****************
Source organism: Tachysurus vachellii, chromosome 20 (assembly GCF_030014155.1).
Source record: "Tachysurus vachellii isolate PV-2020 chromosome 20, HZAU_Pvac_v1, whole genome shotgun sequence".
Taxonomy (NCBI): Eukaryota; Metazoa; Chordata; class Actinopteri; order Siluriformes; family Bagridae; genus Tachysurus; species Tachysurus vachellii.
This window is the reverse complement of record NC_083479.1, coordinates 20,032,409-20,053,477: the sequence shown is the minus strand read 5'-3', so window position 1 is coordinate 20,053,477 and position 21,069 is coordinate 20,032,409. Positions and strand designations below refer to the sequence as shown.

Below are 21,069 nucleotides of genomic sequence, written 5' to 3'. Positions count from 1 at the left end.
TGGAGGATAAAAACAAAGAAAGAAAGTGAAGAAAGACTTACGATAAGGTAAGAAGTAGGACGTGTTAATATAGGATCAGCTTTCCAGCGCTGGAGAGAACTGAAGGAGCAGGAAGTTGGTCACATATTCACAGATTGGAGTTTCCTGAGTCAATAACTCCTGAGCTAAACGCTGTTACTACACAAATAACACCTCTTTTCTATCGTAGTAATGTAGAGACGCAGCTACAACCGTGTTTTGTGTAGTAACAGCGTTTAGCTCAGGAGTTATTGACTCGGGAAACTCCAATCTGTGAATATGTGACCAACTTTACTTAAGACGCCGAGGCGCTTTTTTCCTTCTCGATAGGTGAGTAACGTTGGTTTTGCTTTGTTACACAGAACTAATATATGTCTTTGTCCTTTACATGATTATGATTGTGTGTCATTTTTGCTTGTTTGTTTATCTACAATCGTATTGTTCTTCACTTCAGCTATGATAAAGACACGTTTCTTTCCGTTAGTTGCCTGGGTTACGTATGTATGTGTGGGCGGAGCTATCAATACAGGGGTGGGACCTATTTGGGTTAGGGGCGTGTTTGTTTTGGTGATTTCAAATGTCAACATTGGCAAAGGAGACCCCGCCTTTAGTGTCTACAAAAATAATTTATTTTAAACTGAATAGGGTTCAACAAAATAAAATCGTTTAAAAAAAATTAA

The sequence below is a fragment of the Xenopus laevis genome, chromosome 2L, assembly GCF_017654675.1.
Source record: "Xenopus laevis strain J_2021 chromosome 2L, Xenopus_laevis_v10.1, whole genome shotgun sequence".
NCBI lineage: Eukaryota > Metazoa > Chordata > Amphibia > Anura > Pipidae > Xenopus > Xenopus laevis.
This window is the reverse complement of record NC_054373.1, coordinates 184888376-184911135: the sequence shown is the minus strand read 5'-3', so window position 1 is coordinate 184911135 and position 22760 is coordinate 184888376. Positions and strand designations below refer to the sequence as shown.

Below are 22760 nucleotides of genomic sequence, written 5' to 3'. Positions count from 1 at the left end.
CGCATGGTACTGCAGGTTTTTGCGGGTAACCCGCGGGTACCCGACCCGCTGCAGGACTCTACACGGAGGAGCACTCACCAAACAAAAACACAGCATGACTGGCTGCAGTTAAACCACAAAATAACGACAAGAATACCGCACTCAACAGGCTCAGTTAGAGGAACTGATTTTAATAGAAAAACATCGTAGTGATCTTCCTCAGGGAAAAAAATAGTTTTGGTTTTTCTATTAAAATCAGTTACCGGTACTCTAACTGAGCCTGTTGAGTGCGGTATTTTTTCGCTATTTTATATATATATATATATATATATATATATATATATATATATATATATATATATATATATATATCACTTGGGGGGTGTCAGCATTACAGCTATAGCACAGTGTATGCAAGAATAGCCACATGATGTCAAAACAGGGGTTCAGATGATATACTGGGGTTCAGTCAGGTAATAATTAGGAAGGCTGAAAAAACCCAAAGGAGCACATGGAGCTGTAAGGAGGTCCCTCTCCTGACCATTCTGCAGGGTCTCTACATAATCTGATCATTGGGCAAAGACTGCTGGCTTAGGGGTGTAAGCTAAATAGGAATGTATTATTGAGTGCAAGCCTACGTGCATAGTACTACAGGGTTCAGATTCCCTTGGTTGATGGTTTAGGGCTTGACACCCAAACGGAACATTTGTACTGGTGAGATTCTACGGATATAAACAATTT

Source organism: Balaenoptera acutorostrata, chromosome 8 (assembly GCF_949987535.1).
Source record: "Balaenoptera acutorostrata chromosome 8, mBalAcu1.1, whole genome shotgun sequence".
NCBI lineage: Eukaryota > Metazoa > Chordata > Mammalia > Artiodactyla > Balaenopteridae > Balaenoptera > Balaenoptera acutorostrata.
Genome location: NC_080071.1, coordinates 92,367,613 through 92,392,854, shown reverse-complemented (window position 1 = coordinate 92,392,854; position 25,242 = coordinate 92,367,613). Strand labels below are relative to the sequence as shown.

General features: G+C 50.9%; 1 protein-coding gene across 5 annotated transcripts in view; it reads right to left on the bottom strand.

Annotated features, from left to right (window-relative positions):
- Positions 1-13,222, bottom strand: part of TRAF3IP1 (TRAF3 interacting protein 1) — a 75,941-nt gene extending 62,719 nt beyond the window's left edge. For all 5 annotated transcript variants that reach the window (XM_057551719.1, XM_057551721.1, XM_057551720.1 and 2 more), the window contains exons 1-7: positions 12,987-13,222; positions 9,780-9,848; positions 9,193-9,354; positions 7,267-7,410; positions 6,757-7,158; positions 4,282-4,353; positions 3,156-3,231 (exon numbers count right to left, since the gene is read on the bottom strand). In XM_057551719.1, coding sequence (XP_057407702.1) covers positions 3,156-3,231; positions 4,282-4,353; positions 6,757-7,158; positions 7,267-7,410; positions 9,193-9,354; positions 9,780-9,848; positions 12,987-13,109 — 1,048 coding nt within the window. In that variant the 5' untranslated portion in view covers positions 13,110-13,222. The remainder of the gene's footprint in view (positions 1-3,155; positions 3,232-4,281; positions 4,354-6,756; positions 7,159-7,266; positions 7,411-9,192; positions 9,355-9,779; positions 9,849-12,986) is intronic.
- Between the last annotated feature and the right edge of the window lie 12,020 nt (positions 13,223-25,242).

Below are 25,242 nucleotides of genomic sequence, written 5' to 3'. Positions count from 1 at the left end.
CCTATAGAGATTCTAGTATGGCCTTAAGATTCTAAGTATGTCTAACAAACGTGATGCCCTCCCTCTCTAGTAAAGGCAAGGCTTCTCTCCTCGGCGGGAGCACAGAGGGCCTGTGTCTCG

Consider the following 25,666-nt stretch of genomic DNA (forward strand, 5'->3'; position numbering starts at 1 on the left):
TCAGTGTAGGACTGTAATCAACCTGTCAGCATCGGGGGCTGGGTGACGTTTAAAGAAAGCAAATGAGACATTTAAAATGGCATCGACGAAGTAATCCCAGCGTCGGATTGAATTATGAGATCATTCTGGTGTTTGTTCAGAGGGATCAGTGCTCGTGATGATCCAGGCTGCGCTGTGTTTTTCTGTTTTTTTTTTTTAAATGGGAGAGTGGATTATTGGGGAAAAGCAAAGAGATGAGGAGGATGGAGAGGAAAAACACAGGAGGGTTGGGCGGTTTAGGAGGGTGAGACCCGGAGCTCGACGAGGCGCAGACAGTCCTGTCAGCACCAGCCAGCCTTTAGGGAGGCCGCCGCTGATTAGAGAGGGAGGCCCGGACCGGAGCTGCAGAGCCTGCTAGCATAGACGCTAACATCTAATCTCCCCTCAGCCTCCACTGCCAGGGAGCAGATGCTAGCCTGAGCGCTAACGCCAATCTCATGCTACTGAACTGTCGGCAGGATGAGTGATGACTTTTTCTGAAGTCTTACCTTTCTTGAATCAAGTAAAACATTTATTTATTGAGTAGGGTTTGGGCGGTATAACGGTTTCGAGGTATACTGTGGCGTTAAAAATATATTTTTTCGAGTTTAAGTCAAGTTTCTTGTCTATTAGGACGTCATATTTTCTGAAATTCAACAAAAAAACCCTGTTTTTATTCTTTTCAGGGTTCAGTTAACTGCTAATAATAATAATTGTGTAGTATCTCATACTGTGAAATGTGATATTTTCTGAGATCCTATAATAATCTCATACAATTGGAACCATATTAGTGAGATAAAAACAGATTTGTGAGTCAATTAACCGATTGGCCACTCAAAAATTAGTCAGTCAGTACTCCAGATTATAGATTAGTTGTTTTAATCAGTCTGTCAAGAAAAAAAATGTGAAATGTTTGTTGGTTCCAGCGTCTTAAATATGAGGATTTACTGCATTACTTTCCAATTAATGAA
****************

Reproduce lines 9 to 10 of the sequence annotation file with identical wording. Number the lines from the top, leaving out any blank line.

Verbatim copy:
NCBI lineage: Eukaryota > Metazoa > Chordata > Amphibia > Anura > Pipidae > Xenopus > Xenopus laevis.
This window is the reverse complement of record NC_054373.1, coordinates 184888376-184911135: the sequence shown is the minus strand read 5'-3', so window position 1 is coordinate 184911135 and position 22760 is coordinate 184888376. Positions and strand designations below refer to the sequence as shown.